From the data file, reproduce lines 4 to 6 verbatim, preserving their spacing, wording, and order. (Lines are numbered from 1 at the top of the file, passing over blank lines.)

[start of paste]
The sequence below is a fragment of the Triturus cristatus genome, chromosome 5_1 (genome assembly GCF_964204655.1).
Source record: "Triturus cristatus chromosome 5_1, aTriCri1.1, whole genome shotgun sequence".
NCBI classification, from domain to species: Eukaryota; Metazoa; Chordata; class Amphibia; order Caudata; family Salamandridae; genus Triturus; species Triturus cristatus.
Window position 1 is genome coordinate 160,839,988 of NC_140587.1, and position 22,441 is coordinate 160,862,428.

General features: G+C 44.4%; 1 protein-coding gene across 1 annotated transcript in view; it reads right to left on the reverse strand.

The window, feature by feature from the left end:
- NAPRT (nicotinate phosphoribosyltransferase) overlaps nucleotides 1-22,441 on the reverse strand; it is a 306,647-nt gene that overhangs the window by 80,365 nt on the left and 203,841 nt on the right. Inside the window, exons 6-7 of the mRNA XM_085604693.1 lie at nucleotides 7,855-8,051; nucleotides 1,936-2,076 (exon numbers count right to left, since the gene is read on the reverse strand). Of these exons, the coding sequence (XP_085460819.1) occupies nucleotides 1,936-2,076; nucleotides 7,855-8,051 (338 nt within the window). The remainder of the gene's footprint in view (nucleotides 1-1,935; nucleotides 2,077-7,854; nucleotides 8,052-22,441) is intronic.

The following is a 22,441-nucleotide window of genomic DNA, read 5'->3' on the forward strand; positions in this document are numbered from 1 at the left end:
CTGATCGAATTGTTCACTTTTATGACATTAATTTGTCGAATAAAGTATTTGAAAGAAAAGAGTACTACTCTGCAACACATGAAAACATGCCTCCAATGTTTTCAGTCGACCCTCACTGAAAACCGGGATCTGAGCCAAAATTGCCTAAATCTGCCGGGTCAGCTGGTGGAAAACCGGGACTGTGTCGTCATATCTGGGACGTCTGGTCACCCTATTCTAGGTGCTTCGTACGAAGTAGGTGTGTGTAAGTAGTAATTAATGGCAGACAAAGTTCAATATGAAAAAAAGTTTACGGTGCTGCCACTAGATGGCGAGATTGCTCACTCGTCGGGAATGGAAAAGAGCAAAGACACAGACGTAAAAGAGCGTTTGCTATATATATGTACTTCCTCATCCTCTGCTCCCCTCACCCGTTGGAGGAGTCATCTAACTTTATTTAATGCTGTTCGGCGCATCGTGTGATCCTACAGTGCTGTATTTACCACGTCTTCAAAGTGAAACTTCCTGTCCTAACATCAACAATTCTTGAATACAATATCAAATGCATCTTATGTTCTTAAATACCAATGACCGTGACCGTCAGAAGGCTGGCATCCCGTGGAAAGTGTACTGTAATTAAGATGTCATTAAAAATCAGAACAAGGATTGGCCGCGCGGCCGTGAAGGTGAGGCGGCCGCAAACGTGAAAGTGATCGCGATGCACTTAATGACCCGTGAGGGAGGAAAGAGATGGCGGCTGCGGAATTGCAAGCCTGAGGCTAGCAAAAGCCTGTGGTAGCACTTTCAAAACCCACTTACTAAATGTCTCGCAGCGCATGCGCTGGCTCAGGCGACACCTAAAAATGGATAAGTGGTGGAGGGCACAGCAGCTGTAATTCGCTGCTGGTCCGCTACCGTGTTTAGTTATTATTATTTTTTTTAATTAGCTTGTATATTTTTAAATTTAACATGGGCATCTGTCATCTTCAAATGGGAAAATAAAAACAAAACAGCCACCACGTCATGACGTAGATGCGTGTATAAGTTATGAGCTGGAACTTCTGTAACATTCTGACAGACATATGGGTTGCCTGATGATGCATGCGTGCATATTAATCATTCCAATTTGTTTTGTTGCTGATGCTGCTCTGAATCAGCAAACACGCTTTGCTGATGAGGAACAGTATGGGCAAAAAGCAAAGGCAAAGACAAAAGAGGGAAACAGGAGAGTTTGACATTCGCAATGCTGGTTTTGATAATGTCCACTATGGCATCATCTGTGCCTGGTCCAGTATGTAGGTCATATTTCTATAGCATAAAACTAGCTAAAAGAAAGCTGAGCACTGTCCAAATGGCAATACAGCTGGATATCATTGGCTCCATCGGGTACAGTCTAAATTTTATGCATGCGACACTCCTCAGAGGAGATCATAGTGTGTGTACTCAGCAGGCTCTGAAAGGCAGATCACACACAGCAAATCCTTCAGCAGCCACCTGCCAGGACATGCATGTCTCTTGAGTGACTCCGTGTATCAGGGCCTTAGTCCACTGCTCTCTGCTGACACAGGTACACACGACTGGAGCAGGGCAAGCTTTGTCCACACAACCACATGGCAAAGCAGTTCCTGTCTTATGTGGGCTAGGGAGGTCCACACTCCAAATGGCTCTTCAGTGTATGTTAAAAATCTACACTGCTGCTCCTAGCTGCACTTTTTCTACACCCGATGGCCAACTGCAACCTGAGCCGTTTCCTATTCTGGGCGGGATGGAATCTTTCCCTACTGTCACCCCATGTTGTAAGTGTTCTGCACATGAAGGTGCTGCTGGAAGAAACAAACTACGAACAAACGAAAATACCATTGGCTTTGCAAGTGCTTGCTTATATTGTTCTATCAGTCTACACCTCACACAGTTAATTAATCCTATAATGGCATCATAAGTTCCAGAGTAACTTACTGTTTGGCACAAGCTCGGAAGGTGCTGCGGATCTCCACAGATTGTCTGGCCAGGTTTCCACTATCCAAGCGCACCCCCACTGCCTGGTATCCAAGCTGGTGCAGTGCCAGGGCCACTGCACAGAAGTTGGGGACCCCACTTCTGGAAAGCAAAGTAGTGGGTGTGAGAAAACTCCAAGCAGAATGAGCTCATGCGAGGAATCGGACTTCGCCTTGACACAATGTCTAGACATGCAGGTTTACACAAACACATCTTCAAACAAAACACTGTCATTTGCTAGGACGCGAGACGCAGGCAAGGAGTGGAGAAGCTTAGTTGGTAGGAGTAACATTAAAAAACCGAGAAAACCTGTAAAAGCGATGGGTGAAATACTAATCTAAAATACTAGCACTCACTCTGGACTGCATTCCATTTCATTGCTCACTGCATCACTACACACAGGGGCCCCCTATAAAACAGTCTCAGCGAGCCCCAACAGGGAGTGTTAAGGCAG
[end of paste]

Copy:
Window position 1 is genome coordinate 160,839,988 of NC_140587.1, and position 22,441 is coordinate 160,862,428.

General features: G+C 44.4%; 1 protein-coding gene across 1 annotated transcript in view; it reads right to left on the reverse strand.

The window, feature by feature from the left end: